Lessons & Classroom Games for Teachers
Teaching students about the judicial system within the United States involves focusing on all areas of the law. When it comes to teaching the jury portion of trial and case law, utilizing classroom activities is one way to make the concept more understandable. Jury classroom activities teach basic concepts through interactive methods, thus helping educators better explain the somewhat complex topic.
The first way to teach the concept of a jury and trial law is to introduce students to the importance of the topic. As a baseline activity, present a lecture which explains the judicial process, making sure to note which types of cases are suitable, eligible or potentially chosen for a jury trial. Pass out documents listing basic information such as The Declaration of Independence to support the historic relevance of jury trials, a list of commonly used terms found throughout the judicial system and summaries of some well known jury trial cases from the past. Follow the activity by a roundtable question-and-answer session where students are encouraged to ask questions to better understand the concept and process.
Jury Duty Definition and Responsibilities
The concept of the jury, once the basics are understood, is rooted in the development of a student's understanding of the importance and civic duty associated with jury duty. To better help students learn about being a member of a jury, use a jury selection activity to illustrate the process for selection and participation. Have students fill out standard-style jury questionnaire forms to help show how a good mixture of viewpoint, impartiality and unbiased opinion are required for a balanced jury. This activity is a precursor to learning more about the jury system and process.
The classic film "Twelve Angry Men" is one way to introduce the concept of jury trials to students. The movie, available in both classic and modern versions, is specifically centered around the trials and tribulations associated with 12 men making up a jury which will decide the fate of another man. Use the movie as a classroom activity in teaching about juries and jury duty as the characters in the movie wrestle with the decision making process and the associated tasks. To expand this activity, make sure to have students write an essay about lessons learned by watching the movie.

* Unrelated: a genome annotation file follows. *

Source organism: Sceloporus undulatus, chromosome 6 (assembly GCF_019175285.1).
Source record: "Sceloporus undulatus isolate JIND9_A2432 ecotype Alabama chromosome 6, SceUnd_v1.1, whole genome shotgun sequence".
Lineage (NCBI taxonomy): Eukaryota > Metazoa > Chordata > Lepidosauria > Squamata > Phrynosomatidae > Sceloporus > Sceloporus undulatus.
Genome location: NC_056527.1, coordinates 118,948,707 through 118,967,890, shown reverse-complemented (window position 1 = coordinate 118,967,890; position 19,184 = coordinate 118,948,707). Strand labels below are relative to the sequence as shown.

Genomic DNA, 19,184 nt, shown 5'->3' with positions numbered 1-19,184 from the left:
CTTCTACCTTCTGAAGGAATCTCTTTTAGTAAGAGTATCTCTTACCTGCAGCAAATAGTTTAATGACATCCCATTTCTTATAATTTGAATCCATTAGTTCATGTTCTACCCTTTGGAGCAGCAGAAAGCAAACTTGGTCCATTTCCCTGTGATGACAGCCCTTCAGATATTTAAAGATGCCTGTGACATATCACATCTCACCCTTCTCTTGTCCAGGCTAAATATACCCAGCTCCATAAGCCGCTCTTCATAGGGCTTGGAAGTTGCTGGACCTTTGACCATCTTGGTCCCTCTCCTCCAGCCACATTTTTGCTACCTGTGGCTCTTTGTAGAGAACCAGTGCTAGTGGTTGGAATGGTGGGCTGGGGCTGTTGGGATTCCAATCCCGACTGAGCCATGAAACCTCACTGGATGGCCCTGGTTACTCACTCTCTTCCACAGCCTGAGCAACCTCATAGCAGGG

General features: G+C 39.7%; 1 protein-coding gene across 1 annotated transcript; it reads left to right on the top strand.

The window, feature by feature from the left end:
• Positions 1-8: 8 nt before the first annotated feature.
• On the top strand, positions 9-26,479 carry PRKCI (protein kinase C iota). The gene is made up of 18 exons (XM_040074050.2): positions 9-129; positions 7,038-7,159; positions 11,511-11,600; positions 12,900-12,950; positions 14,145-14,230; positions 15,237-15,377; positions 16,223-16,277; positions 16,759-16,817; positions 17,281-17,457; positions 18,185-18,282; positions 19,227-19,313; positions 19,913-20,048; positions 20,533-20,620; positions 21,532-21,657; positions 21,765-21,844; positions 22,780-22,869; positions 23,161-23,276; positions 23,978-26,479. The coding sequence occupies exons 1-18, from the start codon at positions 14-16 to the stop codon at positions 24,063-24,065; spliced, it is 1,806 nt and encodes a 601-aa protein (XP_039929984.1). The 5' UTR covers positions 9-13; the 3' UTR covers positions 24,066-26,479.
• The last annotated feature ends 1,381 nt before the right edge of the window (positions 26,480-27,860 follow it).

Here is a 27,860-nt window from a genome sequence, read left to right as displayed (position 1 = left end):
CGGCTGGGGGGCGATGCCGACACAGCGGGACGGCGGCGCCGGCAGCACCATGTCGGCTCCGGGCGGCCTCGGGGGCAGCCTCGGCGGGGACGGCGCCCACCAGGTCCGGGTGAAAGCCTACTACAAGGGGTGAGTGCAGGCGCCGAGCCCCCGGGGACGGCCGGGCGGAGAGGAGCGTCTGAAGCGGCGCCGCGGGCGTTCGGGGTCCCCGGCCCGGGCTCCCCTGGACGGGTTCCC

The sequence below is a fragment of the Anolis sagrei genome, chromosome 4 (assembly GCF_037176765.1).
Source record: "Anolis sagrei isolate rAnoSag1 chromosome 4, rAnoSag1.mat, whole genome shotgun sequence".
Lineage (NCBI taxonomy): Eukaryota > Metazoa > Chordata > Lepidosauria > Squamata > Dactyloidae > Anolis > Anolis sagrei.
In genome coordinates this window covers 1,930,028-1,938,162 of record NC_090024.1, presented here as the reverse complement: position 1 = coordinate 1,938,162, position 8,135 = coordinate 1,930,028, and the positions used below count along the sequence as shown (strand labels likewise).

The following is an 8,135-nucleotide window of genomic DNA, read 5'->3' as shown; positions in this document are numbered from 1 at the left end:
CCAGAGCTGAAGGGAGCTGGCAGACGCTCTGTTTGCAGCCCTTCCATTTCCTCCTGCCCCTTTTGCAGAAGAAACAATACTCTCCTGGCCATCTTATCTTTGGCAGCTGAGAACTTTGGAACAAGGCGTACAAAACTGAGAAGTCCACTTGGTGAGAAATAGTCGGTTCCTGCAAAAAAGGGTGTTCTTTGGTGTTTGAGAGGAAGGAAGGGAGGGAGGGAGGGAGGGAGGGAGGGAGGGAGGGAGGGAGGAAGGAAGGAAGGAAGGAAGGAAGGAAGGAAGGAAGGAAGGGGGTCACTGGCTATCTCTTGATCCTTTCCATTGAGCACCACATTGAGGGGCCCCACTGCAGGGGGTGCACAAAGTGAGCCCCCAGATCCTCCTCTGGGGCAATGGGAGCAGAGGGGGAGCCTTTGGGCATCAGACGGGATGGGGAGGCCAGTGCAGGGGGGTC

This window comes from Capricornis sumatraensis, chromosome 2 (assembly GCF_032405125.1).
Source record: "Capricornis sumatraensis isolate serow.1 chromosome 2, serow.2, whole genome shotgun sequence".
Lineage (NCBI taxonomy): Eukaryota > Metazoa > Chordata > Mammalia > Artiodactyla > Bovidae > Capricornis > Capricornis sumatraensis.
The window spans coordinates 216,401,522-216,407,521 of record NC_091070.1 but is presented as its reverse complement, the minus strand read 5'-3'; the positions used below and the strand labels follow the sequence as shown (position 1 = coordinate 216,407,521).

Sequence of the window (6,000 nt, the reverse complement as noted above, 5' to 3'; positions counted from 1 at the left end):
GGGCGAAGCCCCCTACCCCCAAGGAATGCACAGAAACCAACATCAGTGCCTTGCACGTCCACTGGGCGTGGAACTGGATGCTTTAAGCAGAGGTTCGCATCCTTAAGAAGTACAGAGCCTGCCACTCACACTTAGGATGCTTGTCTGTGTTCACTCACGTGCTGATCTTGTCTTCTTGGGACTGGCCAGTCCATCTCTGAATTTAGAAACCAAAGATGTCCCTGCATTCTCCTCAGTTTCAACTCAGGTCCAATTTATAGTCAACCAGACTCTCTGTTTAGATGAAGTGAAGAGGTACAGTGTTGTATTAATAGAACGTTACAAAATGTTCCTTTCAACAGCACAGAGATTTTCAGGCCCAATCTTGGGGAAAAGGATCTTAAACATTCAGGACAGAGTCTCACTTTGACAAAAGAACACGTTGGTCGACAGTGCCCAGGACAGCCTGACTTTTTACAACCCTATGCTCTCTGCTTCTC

A mock trial is one way to further teach about the court system, due process and legal proceedings. When using a mock trial to expand and extend the knowledge about a jury and the functions relevant to the jury portion of the process, opt for a mock trial suitable for jury usage. Gather and distribute case information, sticking to a known case with easy to understand parameters based on the age of the students. Showcase arguments by both the defense and prosecution, mock judge statements, witness testimony and victim statements for the entire class to see. To include more of the jury portion, make sure the jury debates and assesses the mock trial information in an open area for other students to watch and learn from.